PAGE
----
Whether you are a professional athlete, or just want to achieve your own personal best at your chosen sport, neurotherapy can assist you reach new degrees of performance, not just for a couple fleeting moments, but more regularly, and for longer periods, than you've ever experienced before.
neurofeedback peak performance
An italian man , soccer team recently discovered this when they focused on retraining their thinking through the use of neurofeedback, along with guided imagery along with other cognitive restructuring techniques, inside a glassed-in room that became referred to as "mind room." Their use of these training methods drew much media attention when they won the World Cup in 2006, largely, it is believed, as a result of neurofeedback therapy.
peak performance neurofeedback training
Neurofeedback was instrumental in assisting these athletes to free themselves from your stress and anxiety produced by self-criticism and also by replaying past failures. Many athletes use positive imagery and visualization to center their target the desired outcome. Still, it's rather a struggle to keep the mind from exceeding mistakes, in effect reinforcing them, and possibly causing a repetition of the regretted performance.
Neurofeedback therapy goes even further than positive imagery. A tool receives feedback from the athlete's brain waves and "rewards" your brain for optimal performance, and removes the reward when the brain wave readings show an increased stress level (which might be due to pondering past failures).
Inside the "mind room," the soccer players chose the reward of making an animated robot using the pc monitor run, only using their brain waves. After this exercise, the players would compare the speeds they had each achieved using the robot. They learned that it was impossible to really make the robot run faster by consciously attempting to, but only by relaxing the mind until the desired brain waves were attained.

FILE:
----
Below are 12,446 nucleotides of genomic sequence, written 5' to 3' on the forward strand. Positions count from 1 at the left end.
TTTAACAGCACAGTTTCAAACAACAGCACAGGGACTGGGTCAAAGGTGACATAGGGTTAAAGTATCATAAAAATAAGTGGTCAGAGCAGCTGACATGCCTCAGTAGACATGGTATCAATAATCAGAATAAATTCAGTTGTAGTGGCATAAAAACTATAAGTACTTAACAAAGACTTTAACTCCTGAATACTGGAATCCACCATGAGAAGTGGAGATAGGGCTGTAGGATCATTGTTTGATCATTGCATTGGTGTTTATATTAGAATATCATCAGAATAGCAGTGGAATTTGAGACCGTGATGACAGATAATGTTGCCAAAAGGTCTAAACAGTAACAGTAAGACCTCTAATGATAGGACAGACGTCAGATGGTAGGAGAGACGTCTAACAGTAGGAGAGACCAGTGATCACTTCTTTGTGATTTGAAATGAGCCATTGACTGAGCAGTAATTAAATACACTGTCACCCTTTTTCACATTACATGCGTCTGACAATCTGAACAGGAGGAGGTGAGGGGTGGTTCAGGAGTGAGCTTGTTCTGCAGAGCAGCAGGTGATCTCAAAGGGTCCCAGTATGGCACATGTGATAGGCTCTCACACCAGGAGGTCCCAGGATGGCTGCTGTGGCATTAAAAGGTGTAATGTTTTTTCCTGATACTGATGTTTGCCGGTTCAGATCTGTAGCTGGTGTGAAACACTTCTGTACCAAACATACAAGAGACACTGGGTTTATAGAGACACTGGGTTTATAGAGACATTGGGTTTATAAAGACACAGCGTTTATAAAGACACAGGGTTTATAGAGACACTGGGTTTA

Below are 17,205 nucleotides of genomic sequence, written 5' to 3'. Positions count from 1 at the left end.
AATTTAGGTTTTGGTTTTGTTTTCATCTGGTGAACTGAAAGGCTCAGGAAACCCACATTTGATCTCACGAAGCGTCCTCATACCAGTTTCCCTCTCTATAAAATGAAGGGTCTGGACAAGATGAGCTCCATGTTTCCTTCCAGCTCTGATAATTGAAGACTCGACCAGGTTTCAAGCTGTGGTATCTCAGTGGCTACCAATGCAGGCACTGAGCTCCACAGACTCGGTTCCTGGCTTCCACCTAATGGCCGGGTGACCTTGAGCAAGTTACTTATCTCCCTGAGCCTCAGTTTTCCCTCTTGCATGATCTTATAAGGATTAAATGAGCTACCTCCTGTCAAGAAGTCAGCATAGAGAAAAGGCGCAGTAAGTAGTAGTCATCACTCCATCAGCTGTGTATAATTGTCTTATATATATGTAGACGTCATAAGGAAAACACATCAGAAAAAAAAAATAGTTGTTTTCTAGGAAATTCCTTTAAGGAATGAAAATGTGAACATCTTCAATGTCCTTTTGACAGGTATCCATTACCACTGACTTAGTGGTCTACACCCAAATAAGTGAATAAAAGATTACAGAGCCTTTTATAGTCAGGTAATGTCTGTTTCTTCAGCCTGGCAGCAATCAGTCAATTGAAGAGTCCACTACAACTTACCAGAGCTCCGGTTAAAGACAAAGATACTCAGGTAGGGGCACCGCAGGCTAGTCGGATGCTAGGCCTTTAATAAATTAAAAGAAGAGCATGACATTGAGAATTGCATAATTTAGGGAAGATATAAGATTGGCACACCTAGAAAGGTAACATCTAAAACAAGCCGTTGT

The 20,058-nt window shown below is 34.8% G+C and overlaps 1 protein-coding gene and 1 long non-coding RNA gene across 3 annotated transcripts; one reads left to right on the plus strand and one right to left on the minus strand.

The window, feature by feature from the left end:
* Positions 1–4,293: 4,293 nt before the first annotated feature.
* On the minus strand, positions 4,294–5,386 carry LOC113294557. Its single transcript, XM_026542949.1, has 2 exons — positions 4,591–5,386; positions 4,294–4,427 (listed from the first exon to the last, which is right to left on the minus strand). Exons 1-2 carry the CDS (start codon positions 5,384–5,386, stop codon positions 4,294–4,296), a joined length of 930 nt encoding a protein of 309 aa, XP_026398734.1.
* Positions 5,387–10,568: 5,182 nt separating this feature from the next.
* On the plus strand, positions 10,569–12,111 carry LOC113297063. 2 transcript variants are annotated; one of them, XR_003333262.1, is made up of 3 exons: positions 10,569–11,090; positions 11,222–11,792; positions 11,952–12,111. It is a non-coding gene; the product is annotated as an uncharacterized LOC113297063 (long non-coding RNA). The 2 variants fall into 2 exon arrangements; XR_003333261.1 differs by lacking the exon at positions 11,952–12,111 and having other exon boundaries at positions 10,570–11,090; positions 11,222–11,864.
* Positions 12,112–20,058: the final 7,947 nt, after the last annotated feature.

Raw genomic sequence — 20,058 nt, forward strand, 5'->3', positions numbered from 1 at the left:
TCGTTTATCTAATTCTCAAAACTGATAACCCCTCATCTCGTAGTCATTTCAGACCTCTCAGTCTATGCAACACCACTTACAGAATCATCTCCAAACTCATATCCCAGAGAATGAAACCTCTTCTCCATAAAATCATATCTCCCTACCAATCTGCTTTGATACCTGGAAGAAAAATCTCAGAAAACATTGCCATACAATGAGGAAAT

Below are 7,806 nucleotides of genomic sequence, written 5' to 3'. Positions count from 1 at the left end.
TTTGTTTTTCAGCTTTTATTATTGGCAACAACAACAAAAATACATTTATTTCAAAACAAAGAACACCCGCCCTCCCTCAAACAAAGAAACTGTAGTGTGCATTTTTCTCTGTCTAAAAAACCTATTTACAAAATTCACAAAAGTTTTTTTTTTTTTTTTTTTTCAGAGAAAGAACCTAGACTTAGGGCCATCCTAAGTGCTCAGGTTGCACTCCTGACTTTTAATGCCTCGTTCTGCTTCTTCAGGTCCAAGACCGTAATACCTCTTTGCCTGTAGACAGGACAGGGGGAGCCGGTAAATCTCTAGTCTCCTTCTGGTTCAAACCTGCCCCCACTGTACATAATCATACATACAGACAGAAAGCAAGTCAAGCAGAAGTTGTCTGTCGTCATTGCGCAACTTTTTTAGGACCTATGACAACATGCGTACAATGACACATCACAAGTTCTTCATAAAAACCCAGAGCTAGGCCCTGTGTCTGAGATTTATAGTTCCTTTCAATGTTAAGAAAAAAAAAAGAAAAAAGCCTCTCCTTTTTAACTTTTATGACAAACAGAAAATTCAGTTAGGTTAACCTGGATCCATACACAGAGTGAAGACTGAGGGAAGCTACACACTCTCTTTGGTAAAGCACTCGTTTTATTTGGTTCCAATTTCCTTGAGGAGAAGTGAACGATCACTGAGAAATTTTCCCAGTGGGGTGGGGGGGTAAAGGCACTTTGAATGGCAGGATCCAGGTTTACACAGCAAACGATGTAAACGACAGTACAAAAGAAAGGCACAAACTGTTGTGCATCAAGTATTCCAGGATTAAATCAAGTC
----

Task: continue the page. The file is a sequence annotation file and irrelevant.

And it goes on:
The importance of performing in a relaxed state can be especially obvious within a major event such as the Olympic games. Athletes that aren't expected to win a medal and so are just happy to be there will happily tell interviewers they just plan to enjoy the experience and do their best. Often, these performers will surprise everyone by winning a spot on the podium.
Conversely, if the pressure is on to bring home the gold, athletes will usually disappoint themselves by making unexpected mistakes that cost them the medal they imagine. Such was the heartbreaking case for figure skater Michelle Kwan in 2002, when everyone's hopes did actually rest on her to win the gold in the long program, but it went, instead, to relative newcomer Sarah Hughes, and Michelle won the bronze. But throughout the closing exhibition, if the pressure was off, Michelle delivered an ideal and flawless performance of the routine. Few who watched her skate so elegantly for the song "Fields of Gold" occasion to forget it.
Neurofeedback helps performers gain control of the emotions that cause this kind of frustrating scenario, and also to reach that condition of heightened intuition, creativity, as well as known as "flow" when they require it the most.
Neurofeedback has been used in clinical situations for more than 30 years, but, as with any new development, it has taken time to overcome prejudices against it. True to life experiences such as the Italian soccer team's famous win have helped to get rid of doubts and open the way in which for not only athletes, but additionally musicians, artists, among others to reach new heights of creativity and power inside their performances.